In many ways playing poker online for a living really is one of the best jobs going:
1. I have no Boss.
No one to tell me what to do, no one to increase my workload because others are incompetent, no one to suck up to just because they've been at the company longer than me so they're 'in charge'. As you can probably tell, I don't like bosses. Never have, never will.
2. I work when I want.
No getting up at 6.30am to make it to the office on time. If I want a day off I take a day off; if I want a week off I take a week off. I have no boss, I can do what the hell I like.
3. I don't pay tax on my winnings.
I'm from the UK, this means my income from playing poker is tax-free. Up-Yours Gordon Brown! (He's the money-man in the UK, Tony Blair's right hand man for those who don't know). For many of you outside the UK this isn't the case, your profits are fully taxable by law. Make sure you are fully informed about your tax obligations with regards to professional gambling*.
4. I can work anywhere in the world.
Have laptop: will travel! Good invention this internet thing isn't it?! I have travelled a lot over the past two and half years, lucky me gets to go to South Africa, Australia, New Zealand, USA and Canada to name but a few. At the time of writing I'm in Buenos Aires. If you have the desire to see the world, playing poker online really does fit the lifestyle like a glove. An added bonus here is that you'll be earning in US dollars (GBPs or Euros too) if you choose to live anywhere where this currency is stronger than the local currency you'll feel that much richer!
5. I enjoy what I do.
Hold 'Em is a great game, it's always throwing up new situations, a new set of challenges to overcome and new opportunities to learn. Even after over five years of playing I still enjoy sitting at a poker table. More so now than ever in fact. Sure, there are times when I don't enjoy playing, I'd rather be out socialising with the 'regular 9-5ers' but I can honestly say that after all this time I still have a passion for the game. It's not such a bad way to meet people too. I've forged several strong links with fellow online players from all over the world. We have a common interest, we're bound to get along!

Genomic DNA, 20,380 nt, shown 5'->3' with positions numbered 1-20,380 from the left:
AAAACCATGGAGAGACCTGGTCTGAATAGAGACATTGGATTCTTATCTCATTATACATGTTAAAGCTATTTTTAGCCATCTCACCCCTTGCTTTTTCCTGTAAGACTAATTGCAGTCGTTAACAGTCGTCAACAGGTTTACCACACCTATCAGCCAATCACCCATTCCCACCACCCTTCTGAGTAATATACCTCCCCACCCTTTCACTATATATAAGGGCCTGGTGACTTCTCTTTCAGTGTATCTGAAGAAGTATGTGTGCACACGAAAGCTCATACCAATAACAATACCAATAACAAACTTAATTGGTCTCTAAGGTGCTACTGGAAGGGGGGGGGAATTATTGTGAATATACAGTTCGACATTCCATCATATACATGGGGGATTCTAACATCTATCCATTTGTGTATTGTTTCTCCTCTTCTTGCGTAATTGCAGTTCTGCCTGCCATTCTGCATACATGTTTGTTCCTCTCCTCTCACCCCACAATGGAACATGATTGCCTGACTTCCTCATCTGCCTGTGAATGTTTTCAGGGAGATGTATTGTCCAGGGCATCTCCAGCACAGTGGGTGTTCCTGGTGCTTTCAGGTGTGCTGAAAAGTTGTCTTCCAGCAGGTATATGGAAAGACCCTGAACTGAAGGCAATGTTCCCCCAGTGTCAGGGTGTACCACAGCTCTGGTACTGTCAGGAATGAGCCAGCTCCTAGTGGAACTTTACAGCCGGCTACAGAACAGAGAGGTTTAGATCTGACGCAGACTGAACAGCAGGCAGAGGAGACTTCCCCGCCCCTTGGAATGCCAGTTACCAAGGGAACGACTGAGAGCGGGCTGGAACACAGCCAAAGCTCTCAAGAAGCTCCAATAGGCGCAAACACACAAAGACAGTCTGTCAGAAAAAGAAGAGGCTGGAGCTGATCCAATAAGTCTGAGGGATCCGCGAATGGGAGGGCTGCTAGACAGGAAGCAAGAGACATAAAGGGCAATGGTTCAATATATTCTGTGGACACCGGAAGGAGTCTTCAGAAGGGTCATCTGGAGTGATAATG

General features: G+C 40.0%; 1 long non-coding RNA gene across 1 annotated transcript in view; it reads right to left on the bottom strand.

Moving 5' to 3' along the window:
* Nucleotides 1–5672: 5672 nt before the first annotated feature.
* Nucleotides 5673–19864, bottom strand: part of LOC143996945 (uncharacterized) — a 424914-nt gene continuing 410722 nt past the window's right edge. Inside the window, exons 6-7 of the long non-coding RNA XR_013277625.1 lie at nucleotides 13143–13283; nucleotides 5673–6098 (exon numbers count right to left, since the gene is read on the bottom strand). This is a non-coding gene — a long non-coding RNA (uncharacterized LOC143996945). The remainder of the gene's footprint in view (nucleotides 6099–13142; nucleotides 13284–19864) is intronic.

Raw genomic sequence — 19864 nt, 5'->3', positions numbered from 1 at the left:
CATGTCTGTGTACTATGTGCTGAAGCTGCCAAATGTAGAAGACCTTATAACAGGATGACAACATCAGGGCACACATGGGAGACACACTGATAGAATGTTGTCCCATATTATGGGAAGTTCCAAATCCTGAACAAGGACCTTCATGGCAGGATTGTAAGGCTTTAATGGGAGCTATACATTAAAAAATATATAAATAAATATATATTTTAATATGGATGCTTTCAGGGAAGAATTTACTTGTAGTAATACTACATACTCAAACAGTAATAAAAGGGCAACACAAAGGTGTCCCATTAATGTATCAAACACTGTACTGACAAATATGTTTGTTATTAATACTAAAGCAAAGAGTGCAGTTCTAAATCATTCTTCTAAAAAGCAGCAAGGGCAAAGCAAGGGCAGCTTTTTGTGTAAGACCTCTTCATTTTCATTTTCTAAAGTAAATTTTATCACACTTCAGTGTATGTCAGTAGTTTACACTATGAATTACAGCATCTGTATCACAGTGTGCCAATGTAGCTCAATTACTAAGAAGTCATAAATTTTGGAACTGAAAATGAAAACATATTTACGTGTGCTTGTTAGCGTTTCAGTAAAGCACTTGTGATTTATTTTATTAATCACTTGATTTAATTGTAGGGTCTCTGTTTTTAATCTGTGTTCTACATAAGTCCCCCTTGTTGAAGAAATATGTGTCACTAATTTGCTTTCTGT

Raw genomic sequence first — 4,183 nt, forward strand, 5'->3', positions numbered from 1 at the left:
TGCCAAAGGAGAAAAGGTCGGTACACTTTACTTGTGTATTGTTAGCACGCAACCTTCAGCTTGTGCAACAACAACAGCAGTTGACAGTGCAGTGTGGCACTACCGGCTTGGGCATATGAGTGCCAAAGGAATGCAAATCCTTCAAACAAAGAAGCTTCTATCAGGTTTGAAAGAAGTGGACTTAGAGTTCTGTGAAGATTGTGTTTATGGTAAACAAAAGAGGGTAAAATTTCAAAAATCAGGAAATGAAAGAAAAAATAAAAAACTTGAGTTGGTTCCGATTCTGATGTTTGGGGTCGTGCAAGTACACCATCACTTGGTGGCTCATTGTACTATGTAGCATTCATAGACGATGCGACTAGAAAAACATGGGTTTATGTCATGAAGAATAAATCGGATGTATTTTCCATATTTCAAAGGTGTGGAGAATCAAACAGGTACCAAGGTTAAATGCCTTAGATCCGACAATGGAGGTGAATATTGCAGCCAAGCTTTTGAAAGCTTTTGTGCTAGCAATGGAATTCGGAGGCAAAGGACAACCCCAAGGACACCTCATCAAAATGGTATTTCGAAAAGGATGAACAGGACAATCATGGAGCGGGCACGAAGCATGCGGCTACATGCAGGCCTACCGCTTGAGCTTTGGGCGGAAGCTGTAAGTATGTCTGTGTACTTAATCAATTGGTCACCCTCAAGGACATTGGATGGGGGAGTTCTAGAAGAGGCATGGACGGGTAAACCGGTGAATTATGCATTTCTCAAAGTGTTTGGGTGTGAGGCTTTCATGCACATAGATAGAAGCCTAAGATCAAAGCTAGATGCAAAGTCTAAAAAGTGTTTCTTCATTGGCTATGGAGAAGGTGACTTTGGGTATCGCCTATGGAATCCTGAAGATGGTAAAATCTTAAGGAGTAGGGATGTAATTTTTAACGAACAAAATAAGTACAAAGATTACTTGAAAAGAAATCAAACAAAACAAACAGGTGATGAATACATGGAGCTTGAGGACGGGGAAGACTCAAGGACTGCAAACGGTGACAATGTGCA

Convinced? Thinking of how you'll be telling your boss what you really think of him, or her, as you hand over your letter of resignation? Wait just a minute, life as a full-time poker player isn't all a bed of roses I'm afraid, playing for a living isn't for everyone. Read on and I'll tell you why.
1. Say goodbye to most weekends and evenings.
In fact, if you're in the UK you might as well become nocturnal. The truth is it's much easier to find profitable games during the night and at weekends. This is when a lot of casual players will sit down for an hour or two, many seem to just hate their money and are eager to give it away. Even the biggest poker room online has far fewer, and far tighter, tables during the US day time than during the evenings.
2. Your income is unstable.
Even the best players experience long losing streaks, it's unavoidable. These streaks can last weeks, or even over a month in extreme cases. It's entirely possible you'll play near-perfect poker for a week yet still end up losing money. Not only do you need the bankroll to withstand this you also need the temperament to cope with these swings of fortune, they do happen and it's not fun when they do. It's important therefore to keep your living expenses separate from your bankroll, this helps ease the pressure when the fish are feeding on you. Stick to your solid game and you will experience the correction in fortune. Poker is a game of skill, in the long-term luck plays no part in your profits. Providing you are adequately bankrolled you will win back any loses, in fact you'll win even more.
3. Dear Mr Bank Manager, I would like a loan to buy my dream house/car/holiday/bride. I am a professional poker player and my annual income is $(insert crazy figure here!).
See how your lender reacts to that! You won't convince too many people to lend you any money if they find out what you do. If you'll be needing to borrow money to make a significant purchase in the near future think long and hard. Personally this is no problem for me. I don't believe in debt. If/when I chose to buy a house I will be paying cash. For advice on securing loans for pro-gamblers seek a qualified Independent Financial Advisor.
There's a lot to consider if you're thinking of relying on poker for your source of income. Without doubt the wisest way to proceed is to keep your steady job; play poker as your hobby at first, it's probably best if you give it at least one year. I played for 4yrs part-time before quitting the day job. Perhaps you can only manage 10hrs play a week? Over the weeks and months you will learn advanced skills that will increase your profits significantly. At the same time you'll still have the security of a regular salary.
*US residents read http://www.irs.gov/taxtopics/tc419.html for information on declaring gambling income.